One of the last who did dare is former South Carolina representative Bob Inglis. After visiting Antarctica, and discovering scientists aren’t all in cahoots with Karl Marx and the Masons or whatever, Inglis dared to call for a carbon tax from the floor of the House. Now an apostate without base or seat, he attempts to press the conservative case for not recklessly destroying the world. The film’s most upsetting scene finds Inglis attempting to talk sense to Paul Gallo, a Mississippi talk-radio blowhard.Gallo is as unchangeable as the ice caps used to be, and he blinks at Inglis in confusion while booming nonsense to his listeners with the voice of God: “We’ve got more polar bears than we’ve ever had before!” and “I don’t believe that humans are creating this, and neither do, apparently, a vast majority of climatologists!”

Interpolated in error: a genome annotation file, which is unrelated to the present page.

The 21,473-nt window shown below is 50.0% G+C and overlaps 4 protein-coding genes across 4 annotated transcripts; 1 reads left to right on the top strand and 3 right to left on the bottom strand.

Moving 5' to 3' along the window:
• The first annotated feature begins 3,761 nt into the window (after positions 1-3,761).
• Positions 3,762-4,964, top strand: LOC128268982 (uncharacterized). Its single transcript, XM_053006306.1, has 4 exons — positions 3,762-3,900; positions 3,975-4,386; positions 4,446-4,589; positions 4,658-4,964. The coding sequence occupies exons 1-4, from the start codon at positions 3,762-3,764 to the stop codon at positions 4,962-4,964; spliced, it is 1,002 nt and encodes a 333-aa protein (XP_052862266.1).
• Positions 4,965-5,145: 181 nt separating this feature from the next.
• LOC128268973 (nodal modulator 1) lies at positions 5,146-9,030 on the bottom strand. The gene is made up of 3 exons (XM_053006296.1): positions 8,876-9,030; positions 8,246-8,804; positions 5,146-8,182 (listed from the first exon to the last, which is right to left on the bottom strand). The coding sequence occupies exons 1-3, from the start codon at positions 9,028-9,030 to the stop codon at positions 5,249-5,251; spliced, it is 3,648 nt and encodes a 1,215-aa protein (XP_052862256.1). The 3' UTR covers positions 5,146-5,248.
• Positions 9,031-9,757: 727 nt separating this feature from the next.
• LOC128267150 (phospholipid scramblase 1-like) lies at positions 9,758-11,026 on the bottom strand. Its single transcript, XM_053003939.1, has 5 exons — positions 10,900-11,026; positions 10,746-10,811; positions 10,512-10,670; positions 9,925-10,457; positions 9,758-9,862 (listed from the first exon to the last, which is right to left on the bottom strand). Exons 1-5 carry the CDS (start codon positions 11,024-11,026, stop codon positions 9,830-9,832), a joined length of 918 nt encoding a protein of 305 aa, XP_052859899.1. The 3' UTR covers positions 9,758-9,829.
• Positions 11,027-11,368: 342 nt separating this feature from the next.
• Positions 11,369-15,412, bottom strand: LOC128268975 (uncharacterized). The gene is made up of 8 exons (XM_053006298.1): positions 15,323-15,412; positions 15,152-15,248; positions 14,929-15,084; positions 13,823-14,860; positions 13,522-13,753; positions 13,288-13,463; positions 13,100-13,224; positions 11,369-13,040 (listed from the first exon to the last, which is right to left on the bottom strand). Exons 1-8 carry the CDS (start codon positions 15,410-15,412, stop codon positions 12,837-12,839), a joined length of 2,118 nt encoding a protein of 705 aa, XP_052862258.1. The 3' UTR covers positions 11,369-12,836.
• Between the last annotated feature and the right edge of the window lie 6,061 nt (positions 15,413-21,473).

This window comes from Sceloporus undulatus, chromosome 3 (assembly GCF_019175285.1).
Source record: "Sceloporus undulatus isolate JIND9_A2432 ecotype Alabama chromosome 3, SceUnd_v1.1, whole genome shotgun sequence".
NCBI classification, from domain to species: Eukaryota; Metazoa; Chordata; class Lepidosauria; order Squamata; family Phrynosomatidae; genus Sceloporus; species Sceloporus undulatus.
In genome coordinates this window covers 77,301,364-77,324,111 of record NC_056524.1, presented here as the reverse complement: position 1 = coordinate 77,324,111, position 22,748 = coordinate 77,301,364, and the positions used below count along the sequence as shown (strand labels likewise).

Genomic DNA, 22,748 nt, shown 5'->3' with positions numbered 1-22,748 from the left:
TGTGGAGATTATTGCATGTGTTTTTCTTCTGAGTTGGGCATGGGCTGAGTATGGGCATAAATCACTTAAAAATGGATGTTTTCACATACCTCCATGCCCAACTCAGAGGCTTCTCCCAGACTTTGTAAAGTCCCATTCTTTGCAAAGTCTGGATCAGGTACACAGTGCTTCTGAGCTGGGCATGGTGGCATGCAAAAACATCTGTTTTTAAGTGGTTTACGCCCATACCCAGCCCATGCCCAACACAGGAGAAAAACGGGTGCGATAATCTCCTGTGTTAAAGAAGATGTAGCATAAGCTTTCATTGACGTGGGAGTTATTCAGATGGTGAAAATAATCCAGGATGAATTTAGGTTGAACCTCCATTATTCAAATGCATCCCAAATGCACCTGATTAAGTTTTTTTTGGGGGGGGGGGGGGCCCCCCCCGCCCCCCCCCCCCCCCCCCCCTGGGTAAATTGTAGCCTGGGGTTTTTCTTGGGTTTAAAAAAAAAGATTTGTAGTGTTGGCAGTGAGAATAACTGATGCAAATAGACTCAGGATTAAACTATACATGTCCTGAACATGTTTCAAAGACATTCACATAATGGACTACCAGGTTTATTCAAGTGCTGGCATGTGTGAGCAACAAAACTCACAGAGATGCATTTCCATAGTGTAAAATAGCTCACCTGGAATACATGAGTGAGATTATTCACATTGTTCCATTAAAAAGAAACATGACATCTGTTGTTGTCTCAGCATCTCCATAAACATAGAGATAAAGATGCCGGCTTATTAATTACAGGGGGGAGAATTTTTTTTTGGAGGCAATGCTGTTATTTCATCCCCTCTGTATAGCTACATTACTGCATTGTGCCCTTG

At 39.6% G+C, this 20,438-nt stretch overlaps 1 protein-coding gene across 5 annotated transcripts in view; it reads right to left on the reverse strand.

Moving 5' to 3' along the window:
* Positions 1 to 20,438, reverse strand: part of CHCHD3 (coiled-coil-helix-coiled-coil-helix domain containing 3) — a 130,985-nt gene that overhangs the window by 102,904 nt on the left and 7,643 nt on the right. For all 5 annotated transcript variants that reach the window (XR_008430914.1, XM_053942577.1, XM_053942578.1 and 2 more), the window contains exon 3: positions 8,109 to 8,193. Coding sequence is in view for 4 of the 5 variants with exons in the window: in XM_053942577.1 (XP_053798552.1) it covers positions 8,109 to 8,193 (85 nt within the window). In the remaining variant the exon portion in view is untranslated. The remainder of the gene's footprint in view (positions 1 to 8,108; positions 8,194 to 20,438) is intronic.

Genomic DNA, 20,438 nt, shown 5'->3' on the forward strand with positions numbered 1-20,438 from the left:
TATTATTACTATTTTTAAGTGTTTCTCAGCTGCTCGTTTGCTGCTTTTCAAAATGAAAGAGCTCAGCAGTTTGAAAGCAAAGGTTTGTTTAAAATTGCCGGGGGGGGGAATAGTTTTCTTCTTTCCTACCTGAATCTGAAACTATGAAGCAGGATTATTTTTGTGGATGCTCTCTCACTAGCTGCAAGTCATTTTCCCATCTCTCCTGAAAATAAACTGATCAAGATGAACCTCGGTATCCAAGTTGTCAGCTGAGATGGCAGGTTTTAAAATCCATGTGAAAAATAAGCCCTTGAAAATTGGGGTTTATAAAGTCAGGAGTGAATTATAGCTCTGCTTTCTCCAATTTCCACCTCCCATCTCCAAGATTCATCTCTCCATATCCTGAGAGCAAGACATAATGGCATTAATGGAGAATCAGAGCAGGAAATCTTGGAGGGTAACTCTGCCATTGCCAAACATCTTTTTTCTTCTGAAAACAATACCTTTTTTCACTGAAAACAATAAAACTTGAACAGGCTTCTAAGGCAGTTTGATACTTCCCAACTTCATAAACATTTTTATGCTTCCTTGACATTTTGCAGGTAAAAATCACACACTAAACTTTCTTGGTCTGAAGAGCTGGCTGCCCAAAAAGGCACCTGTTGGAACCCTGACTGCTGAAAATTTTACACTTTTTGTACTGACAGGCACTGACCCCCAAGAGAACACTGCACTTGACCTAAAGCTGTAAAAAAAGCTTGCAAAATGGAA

Inglis pipes in, wanly, with facts, but he’s like a third-chair flautist competing against a first-rate guitar shredder. Who’s even listening?

Later, addressing Kenner’s camera, Inglis tells a truth about the public as despairing as James Randi’s. “Many conservatives see action on climate change as really an attack on a way of life,” Inglis sighs. “The reason we need the science to be wrong is that otherwise we realize that we need to change. That’s a hard pill to swallow.”

He’s likely right to despair, but I’d quibble with his metaphor. If there’s one thing Americans love, it’s swallowing pills. That’s why it’s hard to take issue with Kenner’s choice to cut, on occasion, to Swiss’ card tricks, The Twilight Zone, to anything else: Gel-capping is the least that truth-tellers can do.

Blame the Pubis, Maybe?

EFFIE GRAY VAGUELY DAMNS RUSKIN AS A PRUDE

Effie Gray

Directed by Richard Laxton. Written by Emma Thompson. Starring Dakota Fanning, Emma Thompson, Julie Walters, Tom Sturridge and Robbie Coltrane. Now playing at the Tivoli.